[0003] Current lens systems (e.g., for camcorders, closed circuit television cameras, etc.) typically employ a rotational means of positioning lens elements. In one common method, the rotational motion is generated by a small motor that drives a lead screw mechanism, which in turn linearly drives the attached lens elements. In another common method the entire lens assembly is moved by means of a screw action similar to that of manually adjustable camera lens. In both cases, the motor must drive at excessive angular velocity to achieve desirable zoom or focus lens performance due to the fine thread pitch of either the lens barrel external thread or the lead screw. Using this type of conventional lens positioning technology allows for lens target acquisition times in the order of one second.

SUMMARY OF THE INVENTION

[0004] Disclosed herein are systems and methods for actuating lens assemblies (e.g., for purposes of zoom and/or focus lens operations) that may be implemented, for example, in any camera lens or other lens application that employs one or more actuatable lenses. Examples of such lens applications include, but are not limited to, closed circuit television (“CCTV”) applications, motion picture/filming camera applications, television studio camera applications, camcorder applications, surveillance cameras, military targeting applications, etc.

[0005] In one embodiment, the disclosed systems and methods may be implemented using an electromagnetic actuation system to focus and zoom using linear motion of a lens element along the cylindrical axis of the lens. In one exemplary embodiment, the actuation system may include a tubular coil and tubular magnet assembly that linearly actuates the lens assembly. By eliminating the rotational motion and moving the lens along the cylindrical axis of the lens, the product of the lens inertial mass and the distance the lens has to travel may be reduced, allowing quicker positioning of the lens. Such a disclosed lens positioning system may be implemented in one embodiment to yield a smaller optical lens block and may be further characterized in this embodiment as energy-efficient. Furthermore, in other exemplary embodiments the disclosed lens positioning system may be configured to use simple movement of a lens along the cylindrical axis of the lens to achieve one or more other advantages over current rotational lens positioning technology including, but not limited to, more direct and precise positioning of the lens, much quicker positioning of the lens, greatly reduced lens travel distance, combinations thereof, etc.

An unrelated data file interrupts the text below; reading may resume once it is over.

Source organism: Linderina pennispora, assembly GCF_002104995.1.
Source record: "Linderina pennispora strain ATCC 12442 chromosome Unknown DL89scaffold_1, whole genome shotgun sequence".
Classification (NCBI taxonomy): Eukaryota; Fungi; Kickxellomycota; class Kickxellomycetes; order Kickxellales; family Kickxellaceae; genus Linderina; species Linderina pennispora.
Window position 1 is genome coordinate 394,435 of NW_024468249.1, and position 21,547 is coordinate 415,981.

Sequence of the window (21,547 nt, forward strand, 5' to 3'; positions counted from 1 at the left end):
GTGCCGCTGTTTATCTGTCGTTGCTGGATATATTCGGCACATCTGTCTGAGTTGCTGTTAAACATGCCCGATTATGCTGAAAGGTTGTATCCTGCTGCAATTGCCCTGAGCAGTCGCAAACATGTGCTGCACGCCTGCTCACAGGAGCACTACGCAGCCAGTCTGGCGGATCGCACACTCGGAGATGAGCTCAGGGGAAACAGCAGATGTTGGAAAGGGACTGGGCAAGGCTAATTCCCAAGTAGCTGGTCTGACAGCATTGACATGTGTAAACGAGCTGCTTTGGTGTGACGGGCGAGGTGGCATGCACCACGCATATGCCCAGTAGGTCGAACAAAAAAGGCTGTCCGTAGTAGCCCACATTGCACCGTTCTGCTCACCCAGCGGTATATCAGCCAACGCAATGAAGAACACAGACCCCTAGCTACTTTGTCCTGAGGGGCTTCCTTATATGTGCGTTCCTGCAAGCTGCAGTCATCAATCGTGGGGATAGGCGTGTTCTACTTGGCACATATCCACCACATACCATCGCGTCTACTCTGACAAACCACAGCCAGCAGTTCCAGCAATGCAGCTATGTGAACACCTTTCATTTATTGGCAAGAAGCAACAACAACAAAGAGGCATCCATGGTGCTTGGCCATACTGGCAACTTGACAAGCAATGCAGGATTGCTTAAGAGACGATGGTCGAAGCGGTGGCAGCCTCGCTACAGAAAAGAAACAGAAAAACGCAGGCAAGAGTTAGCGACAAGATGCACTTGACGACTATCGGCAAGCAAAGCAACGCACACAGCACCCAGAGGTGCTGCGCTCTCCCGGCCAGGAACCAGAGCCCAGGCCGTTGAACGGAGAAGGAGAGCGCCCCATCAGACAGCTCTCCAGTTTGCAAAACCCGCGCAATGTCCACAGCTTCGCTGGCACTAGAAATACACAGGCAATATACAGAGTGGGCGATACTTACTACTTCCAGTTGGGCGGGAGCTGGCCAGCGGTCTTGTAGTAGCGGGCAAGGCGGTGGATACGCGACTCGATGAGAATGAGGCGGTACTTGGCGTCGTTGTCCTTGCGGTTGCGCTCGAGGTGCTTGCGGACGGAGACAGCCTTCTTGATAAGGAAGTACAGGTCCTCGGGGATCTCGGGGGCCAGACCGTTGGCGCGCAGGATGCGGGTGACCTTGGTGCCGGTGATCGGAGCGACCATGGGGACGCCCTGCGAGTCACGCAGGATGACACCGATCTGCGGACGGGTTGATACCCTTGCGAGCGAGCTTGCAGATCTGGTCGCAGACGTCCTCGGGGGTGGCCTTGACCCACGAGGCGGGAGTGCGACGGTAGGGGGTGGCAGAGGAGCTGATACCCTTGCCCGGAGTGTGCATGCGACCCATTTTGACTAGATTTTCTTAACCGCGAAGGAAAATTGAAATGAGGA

[0006] Using the disclosed linear actuation technique for lens actuation operations advantageously allows lens positioning times to be greatly reduced from the lens positioning times possible with current lens system technology. For example, in one embodiment, the disclosed linear actuation systems may be implemented to allow for a lens positioning time from beginning to end of linear stroke that is achieved in less than about 250 milliseconds, in another embodiment to allow for a lens positioning time from beginning to end of linear stroke that is achieved in less than about 250 milliseconds, and in another embodiment to allow for a lens positioning time from beginning to end of linear stroke that is achieved in well under about 250 milliseconds. This is compared to current lens system technology that allows for lens target acquisition times in the order of one second. Other advantageous features that may be realized with the implementation of the disclosed linear actuation systems is reduction of parts count, which in turn results in increased reliability and reduced cost.